The sudden collapse in demand has repercussions for all stages of the value chains. According to a survey conducted by the Association of German Chambers of Industry and Commerce (DIHK) published on 27 March, one in five of the firms polled felt itself at acute risk of insolvency. In times of quarantine or self-isolation no revenue is coming in while current expenses, such as wages and rents, are sucking liquidity out of companies. Until they get clarity on the duration and scale of the coronavirus crisis, companies are trying to conserve liquidity as much as possible. They are placing no more orders and are also giving themselves short- to medium-term financial leeway by drawing down their revolving lines of credit. The resulting outflow of funds is causing serious refinancing problems for banks. While large firms have the option to draw on their lines of credit, small enterprises already cannot pay interest and coupons. In addition, tremendous efforts are being made on the markets to sell assets in order to create liquidity. But selling in the absence of buyers results in prices that may even be below their fundamentally justified prices. Panic breaks out and the crisis begins to fuel itself.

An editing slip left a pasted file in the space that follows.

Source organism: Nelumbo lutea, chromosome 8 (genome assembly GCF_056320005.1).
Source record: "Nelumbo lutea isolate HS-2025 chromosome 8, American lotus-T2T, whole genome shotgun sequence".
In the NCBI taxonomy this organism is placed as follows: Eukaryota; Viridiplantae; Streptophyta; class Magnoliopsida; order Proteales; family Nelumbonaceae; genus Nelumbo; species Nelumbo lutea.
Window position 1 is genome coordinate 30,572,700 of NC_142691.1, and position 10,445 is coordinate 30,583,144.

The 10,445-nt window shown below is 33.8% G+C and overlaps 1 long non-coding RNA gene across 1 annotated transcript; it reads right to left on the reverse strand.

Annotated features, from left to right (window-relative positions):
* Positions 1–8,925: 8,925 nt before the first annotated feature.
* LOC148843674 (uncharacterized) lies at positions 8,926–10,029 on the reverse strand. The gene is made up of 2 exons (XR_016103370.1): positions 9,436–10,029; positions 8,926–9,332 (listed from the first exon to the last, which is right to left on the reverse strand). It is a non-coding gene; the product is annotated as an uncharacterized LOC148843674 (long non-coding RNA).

In recent decades, intervention by central banks has been a proven method of putting out the fires. As the ultimate source of liquidity, they have a central role in curbing systemic crises. What’s important is that early signs of support and resolute intervention occur at the right time – this is something past crises have taught us.